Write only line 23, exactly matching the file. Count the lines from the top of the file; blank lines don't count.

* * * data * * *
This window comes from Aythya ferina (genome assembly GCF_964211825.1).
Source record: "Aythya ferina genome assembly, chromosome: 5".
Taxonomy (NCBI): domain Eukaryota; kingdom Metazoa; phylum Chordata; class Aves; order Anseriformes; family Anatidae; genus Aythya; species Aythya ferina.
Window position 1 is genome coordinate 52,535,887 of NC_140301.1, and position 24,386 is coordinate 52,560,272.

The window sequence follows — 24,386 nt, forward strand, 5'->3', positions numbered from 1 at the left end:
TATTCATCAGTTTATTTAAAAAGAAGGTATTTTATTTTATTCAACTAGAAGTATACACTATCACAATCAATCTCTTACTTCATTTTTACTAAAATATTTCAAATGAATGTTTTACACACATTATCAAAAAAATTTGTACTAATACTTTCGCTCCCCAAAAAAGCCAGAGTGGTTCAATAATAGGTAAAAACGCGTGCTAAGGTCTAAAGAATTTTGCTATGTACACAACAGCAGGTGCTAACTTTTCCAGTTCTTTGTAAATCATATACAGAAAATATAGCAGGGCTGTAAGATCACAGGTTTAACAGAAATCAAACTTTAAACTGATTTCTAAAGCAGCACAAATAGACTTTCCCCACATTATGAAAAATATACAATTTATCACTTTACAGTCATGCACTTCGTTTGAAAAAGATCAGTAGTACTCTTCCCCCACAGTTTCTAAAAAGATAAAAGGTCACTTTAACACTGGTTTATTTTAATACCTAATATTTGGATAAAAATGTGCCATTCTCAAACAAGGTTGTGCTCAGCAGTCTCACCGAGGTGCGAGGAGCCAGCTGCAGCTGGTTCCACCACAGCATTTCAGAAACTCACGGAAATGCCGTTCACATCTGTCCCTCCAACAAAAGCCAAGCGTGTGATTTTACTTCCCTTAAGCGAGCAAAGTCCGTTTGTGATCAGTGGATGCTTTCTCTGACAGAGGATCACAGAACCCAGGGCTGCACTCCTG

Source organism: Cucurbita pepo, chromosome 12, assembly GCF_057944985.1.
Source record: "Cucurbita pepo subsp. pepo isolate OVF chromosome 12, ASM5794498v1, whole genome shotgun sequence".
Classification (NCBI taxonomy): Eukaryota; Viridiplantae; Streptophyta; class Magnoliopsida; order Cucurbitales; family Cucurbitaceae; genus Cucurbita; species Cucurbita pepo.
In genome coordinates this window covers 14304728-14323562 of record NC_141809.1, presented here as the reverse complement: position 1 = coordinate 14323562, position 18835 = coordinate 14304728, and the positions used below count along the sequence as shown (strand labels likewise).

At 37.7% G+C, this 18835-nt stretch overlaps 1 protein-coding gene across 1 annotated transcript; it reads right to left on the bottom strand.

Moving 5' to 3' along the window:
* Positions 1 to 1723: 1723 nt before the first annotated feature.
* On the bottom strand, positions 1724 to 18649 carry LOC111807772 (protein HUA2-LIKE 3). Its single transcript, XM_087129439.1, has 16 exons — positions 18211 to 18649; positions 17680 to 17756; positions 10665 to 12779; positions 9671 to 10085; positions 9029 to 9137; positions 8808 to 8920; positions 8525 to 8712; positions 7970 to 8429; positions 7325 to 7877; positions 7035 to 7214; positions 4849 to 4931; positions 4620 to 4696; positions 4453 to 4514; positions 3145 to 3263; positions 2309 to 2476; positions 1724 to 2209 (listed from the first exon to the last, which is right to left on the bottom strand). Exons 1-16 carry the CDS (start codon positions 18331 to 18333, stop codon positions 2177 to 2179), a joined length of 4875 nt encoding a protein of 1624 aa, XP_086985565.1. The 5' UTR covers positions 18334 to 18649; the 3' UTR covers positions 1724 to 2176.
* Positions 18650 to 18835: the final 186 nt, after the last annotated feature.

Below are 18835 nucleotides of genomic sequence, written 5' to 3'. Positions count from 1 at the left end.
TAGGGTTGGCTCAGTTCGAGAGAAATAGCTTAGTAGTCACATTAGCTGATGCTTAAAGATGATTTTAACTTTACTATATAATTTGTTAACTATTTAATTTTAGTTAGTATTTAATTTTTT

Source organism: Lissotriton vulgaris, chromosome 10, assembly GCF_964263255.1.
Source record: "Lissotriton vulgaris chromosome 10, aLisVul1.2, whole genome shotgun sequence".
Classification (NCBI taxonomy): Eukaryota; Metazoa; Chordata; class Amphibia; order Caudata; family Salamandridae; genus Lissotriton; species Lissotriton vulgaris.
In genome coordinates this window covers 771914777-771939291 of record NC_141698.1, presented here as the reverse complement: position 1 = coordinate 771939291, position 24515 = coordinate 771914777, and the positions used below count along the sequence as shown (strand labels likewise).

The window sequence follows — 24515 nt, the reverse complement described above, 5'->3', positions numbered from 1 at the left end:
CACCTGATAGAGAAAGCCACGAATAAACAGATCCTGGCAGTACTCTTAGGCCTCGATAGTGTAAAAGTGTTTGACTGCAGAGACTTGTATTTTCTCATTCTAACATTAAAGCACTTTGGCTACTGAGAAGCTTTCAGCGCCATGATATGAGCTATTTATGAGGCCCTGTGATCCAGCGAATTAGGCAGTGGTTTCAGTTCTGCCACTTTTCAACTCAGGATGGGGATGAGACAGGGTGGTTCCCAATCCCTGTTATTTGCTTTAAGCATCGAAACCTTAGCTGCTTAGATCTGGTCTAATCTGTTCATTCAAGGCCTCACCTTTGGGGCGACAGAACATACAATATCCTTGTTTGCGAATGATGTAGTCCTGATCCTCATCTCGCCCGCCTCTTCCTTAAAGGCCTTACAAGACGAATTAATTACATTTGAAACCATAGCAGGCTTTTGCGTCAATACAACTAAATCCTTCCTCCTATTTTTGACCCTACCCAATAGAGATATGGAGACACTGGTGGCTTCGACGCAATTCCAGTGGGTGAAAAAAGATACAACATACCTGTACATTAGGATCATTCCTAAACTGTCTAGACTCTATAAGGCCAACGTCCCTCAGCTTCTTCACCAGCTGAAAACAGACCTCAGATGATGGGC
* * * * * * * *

CACCTGATAGAGAAAGCCACGAATAAACAGATCCTGGCAGTACTCTTAGGCCTCGATAGTGTAAAAGTGTTTGACTGCAGAGACTTGTATTTTCTCATTCTAACATTAAAGCACTTTGGCTACTGAGAAGCTTTCAGCGCCATGATATGAGCTATTTATGAGGCCCTGTGATCCAGCGAATTAGGCAGTGGTTTCAGTTCTGCCACTTTTCAACTCAGGATGGGGATGAGACAGGGTGGTTCCCAATCCCTGTTATTTGCTTTAAGCATCGAAACCTTAGCTGCTTAGATCTGGTCTAATCTGTTCATTCAAGGCCTCACCTTTGGGGCGACAGAACATACAATATCCTTGTTTGCGAATGATGTAGTCCTGATCCTCATCTCGCCCGCCTCTTCCTTAAAGGCCTTACAAGACGAATTAATTACATTTGAAACCATAGCAGGCTTTTGCGTCAATACAACTAAATCCTTCCTCCTATTTTTGACCCTACCCAATAGAGATATGGAGACACTGGTGGCTTCGACGCAATTCCAGTGGGTGAAAAAAGATACAACATACCTGTACATTAGGATCATTCCTAAACTGTCTAGACTCTATAAGGCCAACGTCCCTCAGCTTCTTCACCAGCTGAAAACAGACCTCAGATGATGGGC